Editor & Fiction Editor – Michael Mejia
Poetry Editors – Katharine Coles, Craig Dworkin, Thomas Stillinger
Nonfiction Editors – Stuart Culver, Jeremy Rosen
Managing Editor – Emily Dyer Barker
Consulting Editors – Barry Weller, Mindy Wilson
Print Design – Hailey Rabdau
Web Design – Adam Halstrom
Editorial Assistants – Eric Blix, Michelle Donahue, Tyler Goldman, Alen Hamza, Brock Jones, Kevin Priest, Joe Stacksteder
Editorial Board – Scott Black, Vincent Cheng, Norman Council, Karen Lawrence, Michael Martone, Stephen Tatum
Cover Image – Tom Burckhardt, Extension Rig, 2015, oil paint on cast plastic, 16 x 20 inches, with permission of the artist, ©Tom Burckhardt.
The seasons slip by and we can barely keep up. We are not keeping up. We are falling behind. Slipping and stumbling on a wretched path littered with obstacles—or distractions—reports on the death of empathy.
But why hide behind metaphor? We are human and slow after all, and nevertheless want to provide, to give all we can to whoever’s left out there, to you, in need, we think, just like us, of some sign of affect and wonder and pain, of, yes, the apt, the surprising metaphor that articulates under-the-skin experience in all its complex nuance that we cannot otherwise name but by writing out its curious evidence.
In this issue of Western Humanities Review, we congratulate the winners of the 2017 Mountain West Writers’ Contest, Aditi Machado for poetry and Kathleen J. Woods for prose, and we are pleased to share their award-winning writing with you, as well as the fine work of contest runners up Michael Martin Shea and Janice Margolis, poetry and prose, respectively. Many thanks to all the contestants and to our judges, Mónica de la Torre and Brian Evenson, for turning their discerning and illuminating eyes on our finalists.
This issue also seems, perhaps, unusually concerned with some specific peculiarities of brain and mind, the material emblem and the mysterious, ineffable architecture of ourselves—Amy Bagan’s “The Deviant Mind,” Christine Poreba’s “The Mind’s Mansion,” JoAnna Novak’s “Two Brains,” the fictions of David Crouse and Les Myers, featuring characters experiencing a loosening of sanity’s bonds, and Kyle Ellingson’s CEO, whose appearance of corporate rationality masks much more complex and unknowable impulses and motivations. These are the most obvious examples of the phenomenon, but they are not nearly alone.
Maybe I’m overly fond of Breton’s presentation of “madness”—a model for Surrealism—as a window into what he deemed the tragically lost world of our imagination, into the anarchic, liberating, revolutionary potentialities of the subconscious, surrendered, or at least tamed, in youth for the sake of a safer, bourgeois communal living—of servitude. “This imagination which knows no bounds is henceforth allowed to be exercised only in strict accordance with the laws of an arbitrary utility; it is incapable of assuming this inferior role for very long.”
The imagination abandons most of us as we mature and go to work, Breton laments, arising spectrally only in the shadows of dreams, or even more corruptly in our nostalgic, inaccurate memories of childhood.
“No, it was not yet these who would be ready to create the Revolution.”
But the mad, Breton says, “victims of their imagination,” set free from “certain rules…which we are all supposed to know and respect,” experience “a profound indifference to the way in which we judge them,” allowing us “to suppose that they derive a great deal of comfort and consolation from their imagination, that they enjoy their madness sufficiently to endure the thought that its validity does not extend beyond themselves.”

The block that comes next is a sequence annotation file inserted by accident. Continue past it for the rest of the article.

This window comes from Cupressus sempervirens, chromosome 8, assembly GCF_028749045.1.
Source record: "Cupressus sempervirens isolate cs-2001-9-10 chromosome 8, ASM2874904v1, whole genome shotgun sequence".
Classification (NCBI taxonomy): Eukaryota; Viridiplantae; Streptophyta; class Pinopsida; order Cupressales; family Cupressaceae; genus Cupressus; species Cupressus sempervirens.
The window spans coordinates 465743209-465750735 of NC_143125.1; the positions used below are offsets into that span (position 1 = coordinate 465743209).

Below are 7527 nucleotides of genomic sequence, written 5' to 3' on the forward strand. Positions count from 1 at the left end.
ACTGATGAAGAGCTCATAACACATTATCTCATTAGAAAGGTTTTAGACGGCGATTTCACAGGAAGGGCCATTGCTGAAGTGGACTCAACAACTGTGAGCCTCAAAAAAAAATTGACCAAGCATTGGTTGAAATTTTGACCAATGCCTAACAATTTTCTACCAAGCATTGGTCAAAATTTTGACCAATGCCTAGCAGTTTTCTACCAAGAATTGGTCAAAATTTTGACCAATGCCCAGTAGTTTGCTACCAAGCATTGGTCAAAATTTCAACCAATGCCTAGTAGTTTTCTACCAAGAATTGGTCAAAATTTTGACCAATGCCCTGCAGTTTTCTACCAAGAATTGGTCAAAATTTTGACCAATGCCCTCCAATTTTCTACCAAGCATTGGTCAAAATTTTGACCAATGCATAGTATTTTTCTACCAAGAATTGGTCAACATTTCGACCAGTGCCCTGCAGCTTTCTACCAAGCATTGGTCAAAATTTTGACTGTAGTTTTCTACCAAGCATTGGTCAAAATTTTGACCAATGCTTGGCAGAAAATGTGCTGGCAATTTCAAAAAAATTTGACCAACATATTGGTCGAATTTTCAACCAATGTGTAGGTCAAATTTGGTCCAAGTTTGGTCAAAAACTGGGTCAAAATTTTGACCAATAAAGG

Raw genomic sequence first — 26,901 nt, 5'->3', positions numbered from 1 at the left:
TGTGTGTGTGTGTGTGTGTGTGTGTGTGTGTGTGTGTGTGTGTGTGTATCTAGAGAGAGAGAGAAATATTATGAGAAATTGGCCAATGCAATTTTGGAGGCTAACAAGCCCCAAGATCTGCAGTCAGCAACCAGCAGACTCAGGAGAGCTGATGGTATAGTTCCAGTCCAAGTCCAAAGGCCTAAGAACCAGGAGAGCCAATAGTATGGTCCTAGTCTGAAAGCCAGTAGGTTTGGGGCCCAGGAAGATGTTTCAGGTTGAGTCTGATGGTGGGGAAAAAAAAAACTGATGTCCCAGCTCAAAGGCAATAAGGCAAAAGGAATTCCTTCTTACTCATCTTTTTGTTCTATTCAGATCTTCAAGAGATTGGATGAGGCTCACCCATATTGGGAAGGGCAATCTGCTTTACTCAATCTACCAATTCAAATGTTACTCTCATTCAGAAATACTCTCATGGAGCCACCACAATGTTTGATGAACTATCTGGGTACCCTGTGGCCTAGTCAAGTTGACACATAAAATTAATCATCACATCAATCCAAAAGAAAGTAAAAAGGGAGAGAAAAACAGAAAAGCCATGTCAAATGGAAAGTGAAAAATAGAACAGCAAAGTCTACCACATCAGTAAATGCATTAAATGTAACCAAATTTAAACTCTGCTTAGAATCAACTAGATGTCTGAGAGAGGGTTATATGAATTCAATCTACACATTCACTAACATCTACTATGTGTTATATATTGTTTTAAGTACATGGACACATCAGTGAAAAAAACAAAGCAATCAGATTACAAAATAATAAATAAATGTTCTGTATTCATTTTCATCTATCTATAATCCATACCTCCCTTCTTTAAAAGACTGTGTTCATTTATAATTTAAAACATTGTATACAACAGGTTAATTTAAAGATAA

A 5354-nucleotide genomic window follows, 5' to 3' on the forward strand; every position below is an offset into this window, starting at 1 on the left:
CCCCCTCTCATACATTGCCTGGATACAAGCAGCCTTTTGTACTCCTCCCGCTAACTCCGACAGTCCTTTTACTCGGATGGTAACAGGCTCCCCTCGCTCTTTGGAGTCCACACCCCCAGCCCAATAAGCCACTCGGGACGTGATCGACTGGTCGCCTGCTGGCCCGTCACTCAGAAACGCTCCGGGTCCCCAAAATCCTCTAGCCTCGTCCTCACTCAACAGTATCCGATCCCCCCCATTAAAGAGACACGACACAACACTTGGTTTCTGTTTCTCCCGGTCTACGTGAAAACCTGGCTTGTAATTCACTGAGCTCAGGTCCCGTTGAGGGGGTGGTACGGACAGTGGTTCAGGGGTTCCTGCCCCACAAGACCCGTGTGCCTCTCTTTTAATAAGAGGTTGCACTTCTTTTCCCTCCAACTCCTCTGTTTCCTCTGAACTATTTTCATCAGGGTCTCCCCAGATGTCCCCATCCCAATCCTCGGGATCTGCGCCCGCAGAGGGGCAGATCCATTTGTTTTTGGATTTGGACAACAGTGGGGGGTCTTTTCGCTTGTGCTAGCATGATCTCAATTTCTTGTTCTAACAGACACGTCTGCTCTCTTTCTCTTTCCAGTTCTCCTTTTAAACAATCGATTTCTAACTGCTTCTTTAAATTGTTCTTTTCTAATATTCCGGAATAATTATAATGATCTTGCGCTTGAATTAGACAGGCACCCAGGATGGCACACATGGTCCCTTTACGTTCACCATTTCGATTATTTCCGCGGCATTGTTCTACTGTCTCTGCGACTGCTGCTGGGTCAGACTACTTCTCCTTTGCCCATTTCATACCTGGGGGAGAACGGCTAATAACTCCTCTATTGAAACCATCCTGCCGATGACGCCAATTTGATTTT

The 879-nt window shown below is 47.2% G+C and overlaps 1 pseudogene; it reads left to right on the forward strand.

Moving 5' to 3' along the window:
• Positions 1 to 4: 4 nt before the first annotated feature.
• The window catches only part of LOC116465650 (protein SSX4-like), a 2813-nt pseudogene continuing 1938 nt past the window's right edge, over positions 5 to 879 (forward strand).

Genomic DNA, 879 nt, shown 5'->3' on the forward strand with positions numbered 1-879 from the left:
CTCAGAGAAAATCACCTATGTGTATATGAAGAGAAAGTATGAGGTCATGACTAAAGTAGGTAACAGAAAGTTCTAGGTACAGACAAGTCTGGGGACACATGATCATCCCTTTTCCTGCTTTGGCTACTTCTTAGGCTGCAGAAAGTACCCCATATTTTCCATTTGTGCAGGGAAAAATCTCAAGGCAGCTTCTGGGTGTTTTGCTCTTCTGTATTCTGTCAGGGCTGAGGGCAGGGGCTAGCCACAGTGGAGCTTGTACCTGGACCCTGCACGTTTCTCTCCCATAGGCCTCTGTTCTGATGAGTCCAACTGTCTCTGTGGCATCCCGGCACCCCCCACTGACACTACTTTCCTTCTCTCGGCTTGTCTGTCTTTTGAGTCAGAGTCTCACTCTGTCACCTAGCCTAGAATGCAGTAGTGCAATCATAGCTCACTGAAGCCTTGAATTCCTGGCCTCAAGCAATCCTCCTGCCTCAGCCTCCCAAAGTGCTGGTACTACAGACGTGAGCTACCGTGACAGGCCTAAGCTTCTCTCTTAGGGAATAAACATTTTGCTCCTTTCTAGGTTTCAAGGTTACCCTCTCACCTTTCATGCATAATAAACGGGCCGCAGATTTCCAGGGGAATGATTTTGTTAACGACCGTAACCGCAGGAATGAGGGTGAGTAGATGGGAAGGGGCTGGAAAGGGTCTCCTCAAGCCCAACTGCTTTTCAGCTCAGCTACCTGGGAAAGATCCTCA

This rather too gleefully elides the real, substantial, and obvious pain experienced by those who suffer from mental illness, the dementia of old age, their often terrifying experience of otherness and uncertainty, and the related suffering of those who care for them.
And yet, however misleading, even cynical, Breton’s suggestion may be—of madness’s comforting imagination, of a pleasing consolation in the alternate realities of madness—the premise of a private rationality and that one might accept that such radical alternatives to our assumptions and expectations—to our sense of what is or can be known, can be done—can exist in another human being—perhaps in oneself—that one might choose, out of love or curiosity or hope—or as an act of resistance—to embrace these alternatives, foster them, build upon them, sets the conditions for the startling empathy enacted in the works mentioned above, and in their compatriots in our pages, and in our goal here to continually reimagine our world and our practice of it.
A friend once likened his institution’s faculty to a glacier, a force of disparate materials and sympathies that inevitably grinds constitutionally less-permanent obstacles to dust. Metaphor again. But one we might usefully recall this season when considering similar relations between elected and electorate between shameless mummers who publicize their playacted Bretonian madness as a final unfettering and those who truly create and live in liberating alternatives.
Just an anecdote to recall when acknowledging, actually feeling, the empathic and principled force that binds us to each other, that creative work reminds us of, that is on our mind as we complete this issue and ready ourselves for the next.
Because we are slow—but we will never stop coming.
Kathleen J. Woods
When You Are Thus Changed
Mountain West Writers’ Contest Prose Winner
Mountain West Writers’ Contest Poetry Winner
Michael Martin Shea
From The Immanent Field
Mountain West Writers’ Contest Poetry Runner-up
Mountain West Writers’ Contest Prose Runner-Up
Notes to Self on Retrospection and Humor
Sympathy for the Oregon Militia
From MICE 1961: A Novel
A Note on a Vacant Bus Seat
Art Feature: Creative Seeing
Lynn Kilpatrick and John Sproul
To Be Unnamed
The Alphabet in Reverse